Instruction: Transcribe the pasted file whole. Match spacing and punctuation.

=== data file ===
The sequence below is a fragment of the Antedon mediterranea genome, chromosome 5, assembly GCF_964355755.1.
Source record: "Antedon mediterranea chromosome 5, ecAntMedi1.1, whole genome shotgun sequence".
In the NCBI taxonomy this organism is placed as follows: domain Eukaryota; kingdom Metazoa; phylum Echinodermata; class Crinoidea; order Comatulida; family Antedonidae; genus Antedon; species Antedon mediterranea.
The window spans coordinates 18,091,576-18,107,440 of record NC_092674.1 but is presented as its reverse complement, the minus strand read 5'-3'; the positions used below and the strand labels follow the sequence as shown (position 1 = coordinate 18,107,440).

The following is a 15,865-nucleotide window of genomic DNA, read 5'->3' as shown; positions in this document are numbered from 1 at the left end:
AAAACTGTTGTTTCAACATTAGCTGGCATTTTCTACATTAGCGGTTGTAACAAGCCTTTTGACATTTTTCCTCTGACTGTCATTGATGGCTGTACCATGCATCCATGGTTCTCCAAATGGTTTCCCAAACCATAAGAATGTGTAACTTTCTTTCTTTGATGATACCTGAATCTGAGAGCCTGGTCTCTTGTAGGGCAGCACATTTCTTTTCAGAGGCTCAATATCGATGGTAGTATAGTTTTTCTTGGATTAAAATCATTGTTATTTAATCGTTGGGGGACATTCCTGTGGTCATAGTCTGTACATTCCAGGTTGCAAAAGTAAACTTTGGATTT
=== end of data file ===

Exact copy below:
The sequence below is a fragment of the Antedon mediterranea genome, chromosome 5, assembly GCF_964355755.1.
Source record: "Antedon mediterranea chromosome 5, ecAntMedi1.1, whole genome shotgun sequence".
In the NCBI taxonomy this organism is placed as follows: domain Eukaryota; kingdom Metazoa; phylum Echinodermata; class Crinoidea; order Comatulida; family Antedonidae; genus Antedon; species Antedon mediterranea.
The window spans coordinates 18,091,576-18,107,440 of record NC_092674.1 but is presented as its reverse complement, the minus strand read 5'-3'; the positions used below and the strand labels follow the sequence as shown (position 1 = coordinate 18,107,440).

The following is a 15,865-nucleotide window of genomic DNA, read 5'->3' as shown; positions in this document are numbered from 1 at the left end:
AAAACTGTTGTTTCAACATTAGCTGGCATTTTCTACATTAGCGGTTGTAACAAGCCTTTTGACATTTTTCCTCTGACTGTCATTGATGGCTGTACCATGCATCCATGGTTCTCCAAATGGTTTCCCAAACCATAAGAATGTGTAACTTTCTTTCTTTGATGATACCTGAATCTGAGAGCCTGGTCTCTTGTAGGGCAGCACATTTCTTTTCAGAGGCTCAATATCGATGGTAGTATAGTTTTTCTTGGATTAAAATCATTGTTATTTAATCGTTGGGGGACATTCCTGTGGTCATAGTCTGTACATTCCAGGTTGCAAAAGTAAACTTTGGATTT